FOMO..Real or Nonsense?

FOMO or rather “fear of missing out” has put an abbreviation on something, that for me probably has been around since the dawn of time. While it is not a mental health condition, it does stem from anxiety, and is real to many people around the globe. Do you take your phone to the restroom and mindlessly flip through ANY social media?

FOMO has been largely associated with social media outlets such as Twitter, Facebook, IG, and other social networking sites. Personally, I feel you can experience it in many ways. Do you ever bad about missing work, although you are sick as a dog, but wonder what is going on or what is being said around the office? Or if a group of friends gather (pre COVID of course) and hang out, what are they going to do or talk about? Or it could be something small like missing your favorite TV show that everyone is talking about an hour after it is finished.

Do you know someone that has to ” keep up with the Jonses” at all times. This is FOMO of material things such as trips, clothes, furniture etc. The appearance of being the “it” rich person of the town. I do. Fear of missing out on what others have. I honestly thing social media has increased this 100% as pictures of people, possessions, and pretense is floating around 24/7-365.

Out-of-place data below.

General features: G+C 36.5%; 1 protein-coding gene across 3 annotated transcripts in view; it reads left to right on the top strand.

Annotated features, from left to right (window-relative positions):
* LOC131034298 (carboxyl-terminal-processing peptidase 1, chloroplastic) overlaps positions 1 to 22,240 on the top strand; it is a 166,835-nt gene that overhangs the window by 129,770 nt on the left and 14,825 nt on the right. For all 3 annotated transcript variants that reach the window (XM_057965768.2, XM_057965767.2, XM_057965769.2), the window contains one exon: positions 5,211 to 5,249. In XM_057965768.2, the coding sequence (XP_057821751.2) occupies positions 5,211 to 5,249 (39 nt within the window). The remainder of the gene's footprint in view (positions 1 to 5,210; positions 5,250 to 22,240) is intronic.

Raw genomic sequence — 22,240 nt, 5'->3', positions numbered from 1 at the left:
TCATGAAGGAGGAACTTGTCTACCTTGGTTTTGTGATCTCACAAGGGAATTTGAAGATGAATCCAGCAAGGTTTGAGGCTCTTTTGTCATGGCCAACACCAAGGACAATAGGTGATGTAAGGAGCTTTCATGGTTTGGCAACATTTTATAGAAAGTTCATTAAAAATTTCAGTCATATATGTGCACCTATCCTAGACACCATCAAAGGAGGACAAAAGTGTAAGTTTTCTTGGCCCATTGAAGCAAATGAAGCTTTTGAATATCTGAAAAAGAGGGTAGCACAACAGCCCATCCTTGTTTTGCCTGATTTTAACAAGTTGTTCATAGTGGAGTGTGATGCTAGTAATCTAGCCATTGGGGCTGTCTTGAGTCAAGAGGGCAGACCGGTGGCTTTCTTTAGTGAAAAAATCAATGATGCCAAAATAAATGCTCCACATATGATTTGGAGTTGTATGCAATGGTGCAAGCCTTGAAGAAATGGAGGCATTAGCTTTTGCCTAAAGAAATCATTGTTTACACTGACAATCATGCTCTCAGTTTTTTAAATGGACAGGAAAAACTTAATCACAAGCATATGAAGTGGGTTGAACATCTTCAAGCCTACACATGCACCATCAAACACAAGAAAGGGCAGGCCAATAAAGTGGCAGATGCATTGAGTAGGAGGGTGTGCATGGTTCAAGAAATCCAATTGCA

I admit to having it regarding skincare and makeup sometimes. I try to take care of my skin, and makeup.. well I am a collector at times, but it is seasonal. I tend to stop in fall/winter. I deleted Facebook for a bit as it has become so negative and well the elections do not help.

As far as it is relates to anxiety, they go hand in hand. Worry is second nature to alot of people including myself, but that goes to another issue like things I did 20 years ago.. dumb things like that I cannot change. As far as FOMO, here are some signs:

According to JWTIntelligence, the following are signs that you have an unhealthy amount of FOMO:

  • You’re always on your phone, checking your Facebook notifications, and texting friends, even when you’re at a party, supposedly having a great time.
  • When you’re at home, you’re still constantly checking Twitter, Facebook, and text messages.
  • You have a hard time making a buying decision because something better might come along.
  • You don’t want to commit to making plans until you’ve heard from everyone and can pick the most exciting option.
  • You think other people are having a better time, buying better things, or living happier lives based on their profile page or tweets.
  • You feel anxious and inadequate after reading your friends’ Facebook updates.

How to help I think would unplug and appreciate what you have and know that you cannot change people, how they operate, or what they do or say. Be happy with yourself and what you have around you. UNPLUG from social media sometimes. As I have said before, there is no one else like you in the world. How cool is that?

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